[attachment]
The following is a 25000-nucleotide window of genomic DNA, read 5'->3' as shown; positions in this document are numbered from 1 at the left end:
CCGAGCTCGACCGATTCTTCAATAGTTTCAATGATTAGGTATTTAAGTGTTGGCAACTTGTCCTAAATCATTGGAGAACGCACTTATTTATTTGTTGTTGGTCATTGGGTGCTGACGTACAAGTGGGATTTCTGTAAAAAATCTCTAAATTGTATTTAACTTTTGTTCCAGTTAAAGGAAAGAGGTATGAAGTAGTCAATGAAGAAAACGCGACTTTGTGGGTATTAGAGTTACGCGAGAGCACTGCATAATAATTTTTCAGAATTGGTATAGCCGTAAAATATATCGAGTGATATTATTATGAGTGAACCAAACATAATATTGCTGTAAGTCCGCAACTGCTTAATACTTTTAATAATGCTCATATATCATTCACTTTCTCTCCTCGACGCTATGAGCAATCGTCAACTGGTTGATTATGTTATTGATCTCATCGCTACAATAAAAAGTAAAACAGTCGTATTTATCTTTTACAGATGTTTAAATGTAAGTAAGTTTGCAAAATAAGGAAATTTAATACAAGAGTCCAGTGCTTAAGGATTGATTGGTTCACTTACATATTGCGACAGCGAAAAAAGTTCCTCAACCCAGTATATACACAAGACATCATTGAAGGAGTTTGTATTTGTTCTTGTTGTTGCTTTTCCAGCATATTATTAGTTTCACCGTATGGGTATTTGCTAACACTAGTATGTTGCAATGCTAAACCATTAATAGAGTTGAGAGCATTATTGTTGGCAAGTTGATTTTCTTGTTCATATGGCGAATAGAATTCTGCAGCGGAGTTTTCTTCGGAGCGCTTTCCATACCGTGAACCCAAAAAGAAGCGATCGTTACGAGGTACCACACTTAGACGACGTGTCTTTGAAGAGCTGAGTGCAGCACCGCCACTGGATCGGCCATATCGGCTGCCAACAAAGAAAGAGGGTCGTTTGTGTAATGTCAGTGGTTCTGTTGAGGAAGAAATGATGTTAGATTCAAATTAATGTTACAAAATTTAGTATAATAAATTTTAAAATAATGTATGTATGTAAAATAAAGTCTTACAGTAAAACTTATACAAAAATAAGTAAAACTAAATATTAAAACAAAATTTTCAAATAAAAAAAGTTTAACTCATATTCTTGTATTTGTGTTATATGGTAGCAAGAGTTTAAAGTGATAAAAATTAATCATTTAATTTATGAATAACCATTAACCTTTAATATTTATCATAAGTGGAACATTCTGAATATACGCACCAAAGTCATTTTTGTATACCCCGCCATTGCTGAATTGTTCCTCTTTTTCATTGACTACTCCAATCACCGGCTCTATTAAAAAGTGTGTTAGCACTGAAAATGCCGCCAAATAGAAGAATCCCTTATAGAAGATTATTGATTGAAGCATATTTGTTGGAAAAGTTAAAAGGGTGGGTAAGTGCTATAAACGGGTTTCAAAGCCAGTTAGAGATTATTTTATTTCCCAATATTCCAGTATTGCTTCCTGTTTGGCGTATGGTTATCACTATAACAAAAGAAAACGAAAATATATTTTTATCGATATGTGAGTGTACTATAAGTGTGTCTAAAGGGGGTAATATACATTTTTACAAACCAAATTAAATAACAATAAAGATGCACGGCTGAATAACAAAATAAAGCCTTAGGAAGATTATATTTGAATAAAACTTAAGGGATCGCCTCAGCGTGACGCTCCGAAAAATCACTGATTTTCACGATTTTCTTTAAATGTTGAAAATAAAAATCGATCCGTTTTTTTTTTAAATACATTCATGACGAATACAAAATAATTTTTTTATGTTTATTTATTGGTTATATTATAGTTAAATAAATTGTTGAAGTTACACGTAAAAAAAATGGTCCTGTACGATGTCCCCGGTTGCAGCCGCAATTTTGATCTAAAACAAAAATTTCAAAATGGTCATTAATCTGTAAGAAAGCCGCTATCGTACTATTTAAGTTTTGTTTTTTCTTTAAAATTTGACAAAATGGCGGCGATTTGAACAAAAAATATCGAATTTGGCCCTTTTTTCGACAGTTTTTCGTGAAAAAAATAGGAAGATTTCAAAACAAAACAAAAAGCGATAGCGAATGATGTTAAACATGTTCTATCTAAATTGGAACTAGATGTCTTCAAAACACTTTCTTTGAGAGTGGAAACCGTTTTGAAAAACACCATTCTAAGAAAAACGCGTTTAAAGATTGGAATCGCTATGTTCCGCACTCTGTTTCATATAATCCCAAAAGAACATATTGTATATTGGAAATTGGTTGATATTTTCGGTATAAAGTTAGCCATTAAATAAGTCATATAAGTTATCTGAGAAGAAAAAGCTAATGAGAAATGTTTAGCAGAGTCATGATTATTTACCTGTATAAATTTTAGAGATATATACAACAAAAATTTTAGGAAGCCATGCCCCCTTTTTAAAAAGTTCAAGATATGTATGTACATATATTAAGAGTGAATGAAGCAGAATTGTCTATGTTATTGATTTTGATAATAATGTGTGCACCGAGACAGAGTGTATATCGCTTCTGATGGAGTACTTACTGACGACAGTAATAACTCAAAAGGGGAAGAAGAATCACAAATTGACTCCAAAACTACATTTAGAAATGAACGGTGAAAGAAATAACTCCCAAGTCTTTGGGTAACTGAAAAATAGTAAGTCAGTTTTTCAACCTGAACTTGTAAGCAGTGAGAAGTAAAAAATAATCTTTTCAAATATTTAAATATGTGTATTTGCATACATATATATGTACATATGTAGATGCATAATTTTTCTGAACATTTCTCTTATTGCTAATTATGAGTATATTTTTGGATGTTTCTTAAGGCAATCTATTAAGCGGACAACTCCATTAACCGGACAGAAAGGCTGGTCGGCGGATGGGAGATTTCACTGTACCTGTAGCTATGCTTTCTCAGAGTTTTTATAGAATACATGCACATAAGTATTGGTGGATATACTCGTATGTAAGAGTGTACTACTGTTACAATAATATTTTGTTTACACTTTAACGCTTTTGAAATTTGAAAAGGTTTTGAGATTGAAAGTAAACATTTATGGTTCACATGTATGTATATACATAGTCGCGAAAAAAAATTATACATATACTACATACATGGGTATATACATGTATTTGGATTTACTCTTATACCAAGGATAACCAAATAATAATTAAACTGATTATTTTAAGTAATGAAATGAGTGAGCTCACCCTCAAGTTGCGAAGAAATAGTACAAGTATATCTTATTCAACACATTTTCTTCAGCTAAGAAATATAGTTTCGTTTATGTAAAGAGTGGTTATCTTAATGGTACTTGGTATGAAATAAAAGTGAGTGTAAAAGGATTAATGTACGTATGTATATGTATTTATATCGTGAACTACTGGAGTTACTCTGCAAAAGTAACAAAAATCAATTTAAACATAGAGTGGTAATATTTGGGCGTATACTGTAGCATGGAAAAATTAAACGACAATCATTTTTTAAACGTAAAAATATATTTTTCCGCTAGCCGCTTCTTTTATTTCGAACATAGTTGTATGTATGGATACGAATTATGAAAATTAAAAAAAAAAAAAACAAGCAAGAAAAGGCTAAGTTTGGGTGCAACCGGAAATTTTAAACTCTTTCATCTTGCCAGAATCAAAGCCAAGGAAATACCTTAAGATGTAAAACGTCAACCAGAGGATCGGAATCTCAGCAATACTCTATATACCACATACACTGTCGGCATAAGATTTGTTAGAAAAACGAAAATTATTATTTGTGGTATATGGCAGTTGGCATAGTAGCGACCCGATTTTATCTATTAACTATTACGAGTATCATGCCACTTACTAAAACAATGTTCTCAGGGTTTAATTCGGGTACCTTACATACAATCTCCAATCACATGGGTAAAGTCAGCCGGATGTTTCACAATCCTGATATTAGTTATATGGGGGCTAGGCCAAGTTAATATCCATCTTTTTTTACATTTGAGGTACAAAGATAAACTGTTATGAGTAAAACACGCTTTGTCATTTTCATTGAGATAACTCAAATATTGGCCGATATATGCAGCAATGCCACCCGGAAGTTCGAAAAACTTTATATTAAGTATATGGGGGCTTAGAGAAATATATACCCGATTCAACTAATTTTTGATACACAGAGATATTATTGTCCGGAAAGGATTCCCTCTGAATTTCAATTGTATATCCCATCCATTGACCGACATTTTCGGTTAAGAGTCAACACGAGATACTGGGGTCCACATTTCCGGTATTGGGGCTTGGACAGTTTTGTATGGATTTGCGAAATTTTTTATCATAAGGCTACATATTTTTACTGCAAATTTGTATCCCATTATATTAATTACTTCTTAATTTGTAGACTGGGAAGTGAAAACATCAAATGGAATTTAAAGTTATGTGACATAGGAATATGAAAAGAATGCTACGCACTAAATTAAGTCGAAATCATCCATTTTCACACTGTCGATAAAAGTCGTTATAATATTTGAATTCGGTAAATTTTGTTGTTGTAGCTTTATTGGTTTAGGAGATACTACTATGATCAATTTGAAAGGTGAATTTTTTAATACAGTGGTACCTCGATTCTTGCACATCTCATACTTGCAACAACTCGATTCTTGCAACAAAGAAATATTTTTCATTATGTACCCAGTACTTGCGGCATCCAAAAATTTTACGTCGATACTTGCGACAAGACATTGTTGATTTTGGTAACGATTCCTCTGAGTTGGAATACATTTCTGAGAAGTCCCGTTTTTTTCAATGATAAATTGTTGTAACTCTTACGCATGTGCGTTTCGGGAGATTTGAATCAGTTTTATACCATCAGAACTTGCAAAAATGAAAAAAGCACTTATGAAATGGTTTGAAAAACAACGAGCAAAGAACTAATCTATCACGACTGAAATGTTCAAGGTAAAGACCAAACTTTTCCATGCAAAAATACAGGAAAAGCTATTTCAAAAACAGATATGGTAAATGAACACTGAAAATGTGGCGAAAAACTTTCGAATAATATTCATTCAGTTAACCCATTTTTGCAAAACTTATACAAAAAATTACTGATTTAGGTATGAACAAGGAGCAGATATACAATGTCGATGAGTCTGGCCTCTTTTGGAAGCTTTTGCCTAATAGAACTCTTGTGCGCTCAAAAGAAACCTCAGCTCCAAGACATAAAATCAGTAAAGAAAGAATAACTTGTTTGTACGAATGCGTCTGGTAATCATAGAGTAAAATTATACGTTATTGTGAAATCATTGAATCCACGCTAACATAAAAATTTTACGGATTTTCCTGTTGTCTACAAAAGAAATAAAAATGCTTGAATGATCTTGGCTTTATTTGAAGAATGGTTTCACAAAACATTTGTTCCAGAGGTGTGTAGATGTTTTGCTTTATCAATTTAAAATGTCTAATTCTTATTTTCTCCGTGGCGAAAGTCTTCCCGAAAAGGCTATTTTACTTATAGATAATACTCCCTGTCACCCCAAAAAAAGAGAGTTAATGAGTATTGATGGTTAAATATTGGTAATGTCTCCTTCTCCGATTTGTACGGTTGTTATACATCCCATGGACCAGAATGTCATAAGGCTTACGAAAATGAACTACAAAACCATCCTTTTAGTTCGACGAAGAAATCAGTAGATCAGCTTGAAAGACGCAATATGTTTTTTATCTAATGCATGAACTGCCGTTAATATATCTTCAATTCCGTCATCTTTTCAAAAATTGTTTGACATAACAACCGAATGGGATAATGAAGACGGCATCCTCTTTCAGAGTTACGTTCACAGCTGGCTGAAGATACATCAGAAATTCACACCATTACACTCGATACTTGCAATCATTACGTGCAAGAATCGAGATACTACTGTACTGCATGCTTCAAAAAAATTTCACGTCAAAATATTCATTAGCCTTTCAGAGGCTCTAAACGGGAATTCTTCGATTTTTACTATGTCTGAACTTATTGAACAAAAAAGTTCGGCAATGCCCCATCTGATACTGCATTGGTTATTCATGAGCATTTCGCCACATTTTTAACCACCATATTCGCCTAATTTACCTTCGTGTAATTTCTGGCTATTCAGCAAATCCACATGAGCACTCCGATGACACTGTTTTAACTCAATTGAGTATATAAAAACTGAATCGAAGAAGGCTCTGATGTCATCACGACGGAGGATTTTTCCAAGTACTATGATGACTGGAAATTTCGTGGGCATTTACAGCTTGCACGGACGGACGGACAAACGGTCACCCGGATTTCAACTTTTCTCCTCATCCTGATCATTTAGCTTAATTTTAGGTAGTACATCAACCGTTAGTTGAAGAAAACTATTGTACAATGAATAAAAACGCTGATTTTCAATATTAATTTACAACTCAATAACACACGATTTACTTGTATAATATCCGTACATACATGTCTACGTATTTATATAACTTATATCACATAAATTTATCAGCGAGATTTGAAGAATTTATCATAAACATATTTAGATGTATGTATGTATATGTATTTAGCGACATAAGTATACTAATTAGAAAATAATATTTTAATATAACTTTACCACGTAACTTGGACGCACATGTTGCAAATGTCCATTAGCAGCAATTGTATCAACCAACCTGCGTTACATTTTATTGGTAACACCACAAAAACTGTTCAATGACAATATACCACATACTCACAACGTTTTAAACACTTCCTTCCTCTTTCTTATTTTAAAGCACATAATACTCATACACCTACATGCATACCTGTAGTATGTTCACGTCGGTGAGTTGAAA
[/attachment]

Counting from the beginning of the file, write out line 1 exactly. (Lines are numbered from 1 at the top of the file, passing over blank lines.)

The following is a 25000-nucleotide window of genomic DNA, read 5'->3' as shown; positions in this document are numbered from 1 at the left end: